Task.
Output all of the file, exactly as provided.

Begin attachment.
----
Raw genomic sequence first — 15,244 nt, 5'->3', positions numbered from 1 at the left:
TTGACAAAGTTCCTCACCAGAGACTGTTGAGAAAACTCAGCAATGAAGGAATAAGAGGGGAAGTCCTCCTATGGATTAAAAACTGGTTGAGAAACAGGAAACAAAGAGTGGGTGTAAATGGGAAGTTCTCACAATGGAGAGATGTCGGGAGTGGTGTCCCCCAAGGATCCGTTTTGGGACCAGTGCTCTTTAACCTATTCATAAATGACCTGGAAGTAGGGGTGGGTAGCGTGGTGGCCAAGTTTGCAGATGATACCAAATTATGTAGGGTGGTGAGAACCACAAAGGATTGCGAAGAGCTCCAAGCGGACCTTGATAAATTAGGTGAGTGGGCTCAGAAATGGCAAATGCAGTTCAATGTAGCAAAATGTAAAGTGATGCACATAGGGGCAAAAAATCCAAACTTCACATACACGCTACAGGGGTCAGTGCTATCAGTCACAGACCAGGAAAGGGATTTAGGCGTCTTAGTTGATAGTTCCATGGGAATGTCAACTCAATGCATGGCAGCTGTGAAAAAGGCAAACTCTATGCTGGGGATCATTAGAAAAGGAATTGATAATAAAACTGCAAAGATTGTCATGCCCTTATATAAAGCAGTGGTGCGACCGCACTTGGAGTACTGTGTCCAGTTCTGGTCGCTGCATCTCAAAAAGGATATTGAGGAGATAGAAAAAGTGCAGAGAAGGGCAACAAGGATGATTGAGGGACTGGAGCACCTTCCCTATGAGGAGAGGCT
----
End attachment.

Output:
Raw genomic sequence first — 15,244 nt, 5'->3', positions numbered from 1 at the left:
TTGACAAAGTTCCTCACCAGAGACTGTTGAGAAAACTCAGCAATGAAGGAATAAGAGGGGAAGTCCTCCTATGGATTAAAAACTGGTTGAGAAACAGGAAACAAAGAGTGGGTGTAAATGGGAAGTTCTCACAATGGAGAGATGTCGGGAGTGGTGTCCCCCAAGGATCCGTTTTGGGACCAGTGCTCTTTAACCTATTCATAAATGACCTGGAAGTAGGGGTGGGTAGCGTGGTGGCCAAGTTTGCAGATGATACCAAATTATGTAGGGTGGTGAGAACCACAAAGGATTGCGAAGAGCTCCAAGCGGACCTTGATAAATTAGGTGAGTGGGCTCAGAAATGGCAAATGCAGTTCAATGTAGCAAAATGTAAAGTGATGCACATAGGGGCAAAAAATCCAAACTTCACATACACGCTACAGGGGTCAGTGCTATCAGTCACAGACCAGGAAAGGGATTTAGGCGTCTTAGTTGATAGTTCCATGGGAATGTCAACTCAATGCATGGCAGCTGTGAAAAAGGCAAACTCTATGCTGGGGATCATTAGAAAAGGAATTGATAATAAAACTGCAAAGATTGTCATGCCCTTATATAAAGCAGTGGTGCGACCGCACTTGGAGTACTGTGTCCAGTTCTGGTCGCTGCATCTCAAAAAGGATATTGAGGAGATAGAAAAAGTGCAGAGAAGGGCAACAAGGATGATTGAGGGACTGGAGCACCTTCCCTATGAGGAGAGGCT